Based on data collected this year, a total of 176,000 married same-sex couples now live in states that have marriage equality as a result of federal court action, according to the Williams Institute, University of California, Los Angeles.

Comparatively, 149,000 married same-sex couples lives in state that have marriage equality as a result of ballot initiative, legislation or state court decisions and 65,000 married same-sex couples live in states without marriage equality.

Cooper said a ruling affirming state prohibitions on gay nuptials would potentially “wreak havoc” on same-sex marriages that resulted from federal court rulings, but she remains confident those unions would be upheld.

“They were legally entered into, and they should continue to stand,” Cooper said. “One of the most important principles of American law is the whole notion of reliance and precedent, and so, it would be highly unusual for the court to reach a decision that same-sex couples do not have a federal constitutional right to marry, and then undo all of those hundreds of thousands of marriages.”

Paul Smith, an attorney at the D.C. law firm Jenner & Block who successfully argued before the Supreme Court against state sodomy laws in 2003, said during the American Constitution Society panel discussion that states may argue they can unmarry same-sex couples, but “the constitutional arguments for blocking that are very, very powerful and would prevail.”

“I think it would be a really painful experience for the country, at least for a lot of people in this country, if the Supreme Court defied expectations in that way,” Smith said.

Although a scenario in which the Supreme Court upholds bans on same-sex marriage is possible, most legal observers believe such an outcome is unlikely given the court’s earlier action denying certiorari in cases where circuit courts struck down bans on same-sex marriage and Kennedy’s previous decisions in favor of gay rights.

Cooper said a decision upholding bans on same-sex marriage “is not a likely scenario” given the history of the Supreme Court.

“In an ideal world, the court would issue a strongly worded decision analogous to what they did in Windsor talking about the dignity of individuals seeking to marry those whom they love and hold most dear, and to indicate that that line extends to same-sex couples under either the due process clause or the equal protection clause of the 14th Amendment of the federal Constitution,” Cooper said.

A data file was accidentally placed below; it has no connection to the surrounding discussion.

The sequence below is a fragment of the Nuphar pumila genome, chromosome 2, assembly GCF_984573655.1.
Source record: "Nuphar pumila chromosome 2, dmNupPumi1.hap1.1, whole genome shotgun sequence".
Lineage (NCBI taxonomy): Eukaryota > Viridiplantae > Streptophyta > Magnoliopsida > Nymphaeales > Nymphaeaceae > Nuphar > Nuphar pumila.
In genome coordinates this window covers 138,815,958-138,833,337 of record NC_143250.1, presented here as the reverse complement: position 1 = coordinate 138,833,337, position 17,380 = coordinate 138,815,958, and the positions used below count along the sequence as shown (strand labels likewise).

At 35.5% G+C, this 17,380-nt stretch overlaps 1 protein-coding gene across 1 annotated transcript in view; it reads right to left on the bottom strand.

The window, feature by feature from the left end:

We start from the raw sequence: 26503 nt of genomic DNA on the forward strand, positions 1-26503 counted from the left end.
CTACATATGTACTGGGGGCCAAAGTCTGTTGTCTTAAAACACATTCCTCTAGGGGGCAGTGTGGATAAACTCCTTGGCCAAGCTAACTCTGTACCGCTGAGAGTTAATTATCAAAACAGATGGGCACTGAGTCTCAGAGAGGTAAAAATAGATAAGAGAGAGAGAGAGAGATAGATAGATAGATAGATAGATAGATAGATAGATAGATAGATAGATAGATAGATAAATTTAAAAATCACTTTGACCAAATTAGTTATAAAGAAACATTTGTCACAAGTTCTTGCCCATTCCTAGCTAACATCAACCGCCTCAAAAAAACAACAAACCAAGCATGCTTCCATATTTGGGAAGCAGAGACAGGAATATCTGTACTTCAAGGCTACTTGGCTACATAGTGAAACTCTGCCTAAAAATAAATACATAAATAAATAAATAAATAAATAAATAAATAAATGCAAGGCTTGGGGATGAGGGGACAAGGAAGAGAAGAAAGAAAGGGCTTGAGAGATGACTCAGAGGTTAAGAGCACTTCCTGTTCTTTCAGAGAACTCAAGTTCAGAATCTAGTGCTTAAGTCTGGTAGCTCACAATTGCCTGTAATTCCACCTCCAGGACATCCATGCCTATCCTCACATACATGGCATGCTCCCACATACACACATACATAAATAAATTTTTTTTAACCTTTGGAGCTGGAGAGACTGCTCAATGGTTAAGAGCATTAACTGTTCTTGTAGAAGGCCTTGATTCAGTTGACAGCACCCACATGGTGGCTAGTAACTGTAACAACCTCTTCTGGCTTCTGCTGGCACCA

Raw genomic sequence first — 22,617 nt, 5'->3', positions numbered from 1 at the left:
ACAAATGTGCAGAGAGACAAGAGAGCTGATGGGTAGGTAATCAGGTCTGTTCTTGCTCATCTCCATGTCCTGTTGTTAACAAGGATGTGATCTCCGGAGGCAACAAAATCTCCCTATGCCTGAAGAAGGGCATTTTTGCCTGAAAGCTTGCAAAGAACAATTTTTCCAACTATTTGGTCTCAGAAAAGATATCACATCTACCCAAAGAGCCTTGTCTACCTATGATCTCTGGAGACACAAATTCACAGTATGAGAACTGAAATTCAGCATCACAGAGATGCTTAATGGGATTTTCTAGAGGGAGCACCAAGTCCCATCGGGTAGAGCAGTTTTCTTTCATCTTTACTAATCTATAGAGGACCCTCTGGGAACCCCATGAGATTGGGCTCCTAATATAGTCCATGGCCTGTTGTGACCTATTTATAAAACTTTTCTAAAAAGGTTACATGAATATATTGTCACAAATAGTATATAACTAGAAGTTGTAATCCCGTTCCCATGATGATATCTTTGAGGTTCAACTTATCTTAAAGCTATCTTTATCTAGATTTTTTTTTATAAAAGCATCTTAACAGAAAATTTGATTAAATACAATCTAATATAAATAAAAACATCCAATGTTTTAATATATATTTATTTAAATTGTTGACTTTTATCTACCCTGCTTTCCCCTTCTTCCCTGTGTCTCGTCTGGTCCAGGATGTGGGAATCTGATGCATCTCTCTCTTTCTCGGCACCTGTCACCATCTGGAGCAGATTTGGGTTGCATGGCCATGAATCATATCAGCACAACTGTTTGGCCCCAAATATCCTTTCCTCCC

Chris Johnson is Chief Political & White House Reporter for the Washington Blade. Johnson is a member of the White House Correspondents' Association. Follow Chris

  • Um, where were you going to mention that marriages in states that themselves recognized marriage equality — whether through their state courts, their legislatures, or by referendum — will continue to enjoy marriage equality whatever SCOTUS does?

    • Seriously? You need that to be spelled out to you? That is a given. It is not even at play here. There is no need to mention this in the article. It is completely obvious that state court decisions, legislative action and referendum affirming marriage equality are not at all affected by this ruling. You should know this because the court is not ruling on whether or not states can affirm marriage equality. The question they are deciding is whether the states can ban it.

    • Having marriage equality in states that affirm it is great but not having portability of your marriage is a serious impediment. If you need to move to a non-gay marriage state for work, health, retirement, etc. do you have to then choose between your marriage or your job for example?

  • “Barring a different favorable court ruling, the path of marriage would once again have to be forged through the state legislature, where support is growing at a snail’s pace for marriage.”

    Please. If you presented the issue of slavery to the Kentucky General Assembly today they’d still vote to support it. Coal mines, meth labs, whiskey, and a horse race. Cracker heaven.

    • I always love those who attempt to point out the ignorance of others while showing their own. I’ll admit that Kentucky will be one of the last states to ever voluntarily allow gay marriage, but if you want to paint the entire state with that broad brush, you’re just not very smart.

  • If the Justices had truly studied history, they would have known that it is only in the past few hundred Christian-era years that has demonized us. Many societies prior to – and since – have embraced our diversity with marriages.

    Should the Supreme Court deny us equality, I am seriously thinking of chaining myself with a collar to a metal post in the city park – with no food or water – in protest. I want them to see what an animal without dignity looks like. I will accept charitable sips of water and perhaps a blanket at night – and I’ll need a shelter so I don’t offend by performing bodily functions – but a box with a chamber pot will suffice. I have yet to decide what, if any, words of protest should accompany me…or if the actions will speak for themselves.

    I don’t believe that I will need to do this after the Supreme Court ruling in June however. I have every confidence that at least five of them will realize that now is the time for rainbow equality. I’m hoping for six.

  • And, what if the sky fell tomorrow? It’s not going to happen. Likewise, SCOTUS is not going to allow states to ban same sex marriage.

    • Let’s hope you’re right but remember that the SCOTUS upheld sodomy laws the first time around and it took 17 years before they reversed that error. Let’s hope we are not faced with that scenario again. Kennedy is likely to be the swing vote unless he cowards out at his profiles in courage moment in history.

      • Honestly, given Kennedy’s comments during the oral argument, I suspect he will wimp out when it comes to declaring state bans on same-sex marriage unconstitutional per se. However, I think that he and Roberts may well join together and decide that the states than ban same-sex marriage must recognize same-sex marriages performed in states where they are legal pursuant to the Full Faith and Credit clause. In the long run, this will have the same effect as striking down the bans. However, it will cause a great deal of upheaval for people who have entered into marriages in states where same-sex marriage has been allowed pursuant to federal court decisions.